One of the cases that I answered yesterday evoked a very interesting response from the development team that I want to share with you:

**Question:**
When traversing the faces in the boundary representation of a cylinder solid in Revit, I find that it contains two planar faces (top and bottom of the cylinder), and two cylinder faces (two half-cylinders). I examined many different circular solids in Revit and noticed that all of them split into 2 or 4 half/quarter cylinders. Why is this?

When looking at the BREPs in other CAD tools, like Inventor or AutoCAD, these types of Solids usually consist of a single full cylinder face in these cases.

Is there a way to make the Revit API output full cylinder faces in this case? If not, is it possible to somehow merge them into a single cylinder face?

**Answer:**
Yes, simple geometric arcs and model arc elements used to demonstrate the same behaviour, i.e., you needed two 180 degree arcs to define a full circle.

I believe that the 2D arcs now do support full circles.

However, apparently, solids still split the cylinders into two parts.

I am now aware of any possibility to modify this behaviour.

The Revit API has very little to do with this; it is simply reproducing the internal Revit database model.

Please forget any and all comparisons between Revit and other CAD systems; Revit is a completely different animal, and has to be, to fully and efficiently support the parametric BIM:

I am afraid that this is another case of abiding by the old adage formulated by Alfred Lord Tennyson, "ours is not to wonder why, ours is but to do or die":

Or, as the Germans say, a little bit more harshly, "friss oder stirb".

**Update:**
John Mitchell of the Revit development team responded to my initial rather brief and useless answer, and added the following interesting background information:

In designing a geometry modeller such as Revit’s geometry kernel, one has to make certain choices that involve trade-offs in convenience versus maintainability, etc. One such choice is whether or not to allow closed, periodic edges and faces (e.g. a cylindrical face that wraps around to meet itself along a linear 'seam' edge, or perhaps with no seam at all).

Revit uses parametrised curves and surfaces to represent edge and face geometry, respectively. For example, a spherical surface essentially uses latitude and longitude as coordinates. Suppose we allowed a full spherical face that wraps around the north-south axis to meet itself at the Greenwich meridian, and suppose we need to determine the longitude of a point on the Greenwich meridian (as just one example). The answer is ambiguous – is it 0 degrees, or 360 degrees, or -360 degrees, or what? Even if we restrict the longitude to the range [0, 360] (in angular degrees), there’s still ambiguity – is the answer 0 or 360?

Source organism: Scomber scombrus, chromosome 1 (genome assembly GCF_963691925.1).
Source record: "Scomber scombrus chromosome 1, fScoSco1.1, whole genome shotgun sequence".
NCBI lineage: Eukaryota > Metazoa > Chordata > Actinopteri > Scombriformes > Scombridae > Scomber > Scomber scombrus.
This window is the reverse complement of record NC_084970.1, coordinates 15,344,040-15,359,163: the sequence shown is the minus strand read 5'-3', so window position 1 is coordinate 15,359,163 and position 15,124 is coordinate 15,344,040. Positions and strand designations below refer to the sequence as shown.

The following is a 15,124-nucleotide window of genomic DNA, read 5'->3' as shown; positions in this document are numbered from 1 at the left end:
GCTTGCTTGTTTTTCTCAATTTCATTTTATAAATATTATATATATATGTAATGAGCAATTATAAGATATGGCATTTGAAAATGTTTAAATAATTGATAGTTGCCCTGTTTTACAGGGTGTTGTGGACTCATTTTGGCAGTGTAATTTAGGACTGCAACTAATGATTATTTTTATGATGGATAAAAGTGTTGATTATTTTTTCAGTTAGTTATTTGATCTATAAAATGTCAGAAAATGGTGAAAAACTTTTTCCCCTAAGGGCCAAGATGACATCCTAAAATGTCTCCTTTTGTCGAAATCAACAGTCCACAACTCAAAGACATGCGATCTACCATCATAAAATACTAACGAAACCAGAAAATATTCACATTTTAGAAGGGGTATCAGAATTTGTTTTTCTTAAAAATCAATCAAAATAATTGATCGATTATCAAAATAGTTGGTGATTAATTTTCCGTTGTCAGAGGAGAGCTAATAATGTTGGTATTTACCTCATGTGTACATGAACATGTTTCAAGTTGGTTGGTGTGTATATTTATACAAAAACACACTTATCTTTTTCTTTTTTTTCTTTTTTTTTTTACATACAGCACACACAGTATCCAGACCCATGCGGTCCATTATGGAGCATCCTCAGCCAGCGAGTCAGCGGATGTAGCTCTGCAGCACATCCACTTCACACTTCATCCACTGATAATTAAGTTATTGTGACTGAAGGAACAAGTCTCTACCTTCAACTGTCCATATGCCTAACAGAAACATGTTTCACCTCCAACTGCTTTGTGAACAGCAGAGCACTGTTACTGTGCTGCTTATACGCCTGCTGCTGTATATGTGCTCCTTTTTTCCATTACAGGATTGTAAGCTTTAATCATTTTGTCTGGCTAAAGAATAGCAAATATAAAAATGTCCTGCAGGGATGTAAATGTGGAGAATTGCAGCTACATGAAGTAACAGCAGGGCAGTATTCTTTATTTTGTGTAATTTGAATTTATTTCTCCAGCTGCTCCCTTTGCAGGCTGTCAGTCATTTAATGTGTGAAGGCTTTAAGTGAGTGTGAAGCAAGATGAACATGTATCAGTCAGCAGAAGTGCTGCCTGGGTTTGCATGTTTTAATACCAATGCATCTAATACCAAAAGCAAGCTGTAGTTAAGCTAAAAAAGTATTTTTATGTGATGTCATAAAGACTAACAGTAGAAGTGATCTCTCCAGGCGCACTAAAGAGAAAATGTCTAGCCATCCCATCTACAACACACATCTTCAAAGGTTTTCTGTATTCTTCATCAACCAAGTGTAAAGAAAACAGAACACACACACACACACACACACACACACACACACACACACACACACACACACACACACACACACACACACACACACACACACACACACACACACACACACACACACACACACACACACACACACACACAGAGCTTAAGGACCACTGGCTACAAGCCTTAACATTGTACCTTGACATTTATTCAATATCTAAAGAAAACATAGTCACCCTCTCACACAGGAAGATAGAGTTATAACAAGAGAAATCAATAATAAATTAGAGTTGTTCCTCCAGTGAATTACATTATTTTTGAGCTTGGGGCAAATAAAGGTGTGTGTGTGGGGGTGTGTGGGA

On the other hand, if we disallowed closed faces and edges, we would represent the sphere using two hemispherical faces, such as one that has longitude ranging from 0 to 180 degrees and another that has longitude ranging from 180 to 360 degrees (this is in fact what Revit does). For either face, if we need to determine the latitude and longitude of a 3D point on the face, for example, there is no ambiguity. For example, if the point lies on the Greenwich meridian, for the first face the longitude is 0, while for the second face it’s 360. The fact that the two faces use different coordinates is not a problem, as faces do not 'intermingle' their coordinates.

Actually, you may have noticed that even if we use two hemispherical faces for a sphere, there is still ambiguity at the north and south poles, since the longitude is not well defined there. This, however, is a separate problem – the problem of dealing with singularities.

You may also have noticed that there may be ambiguities in the latitude. This issue is typically dealt with by restricting that coordinate to a range such as [-90, 90] that avoids ambiguities (except perhaps at singularities).

There are several such basic choices one must make in designing a geometry modeller. The choice to prohibit closed edges and faces in Revit’s geometry kernel was made long ago, and it has advantages and disadvantages, as would the opposite choice. It’s not really feasible (or desirable) to overhaul a mature modeller’s geometry kernel to change such a basic choice whose influence has since propagated throughout the system.

In principle, it might be possible to provide an interface that converts back and forth between a public 'view' where closed edges and faces are allowed and the internal 'view' where they are disallowed, but Revit’s API does not attempt to do this. There is in fact some internal code that does just that, allowing Revit users to sketch closed curves in some situations; the closed curves are split in two before they are passed to the geometry kernel. But this is a complex task in general, subject to the kinds of trade-offs mentioned above. Also, the Revit UI does this to some extent, though not completely. For example, it visually hides the 'seam' edges of a solid cylinder or sphere (at least for certain view settings).

I am sure this explanation is much more palatable than my first response, even if the end result is exactly the same :-)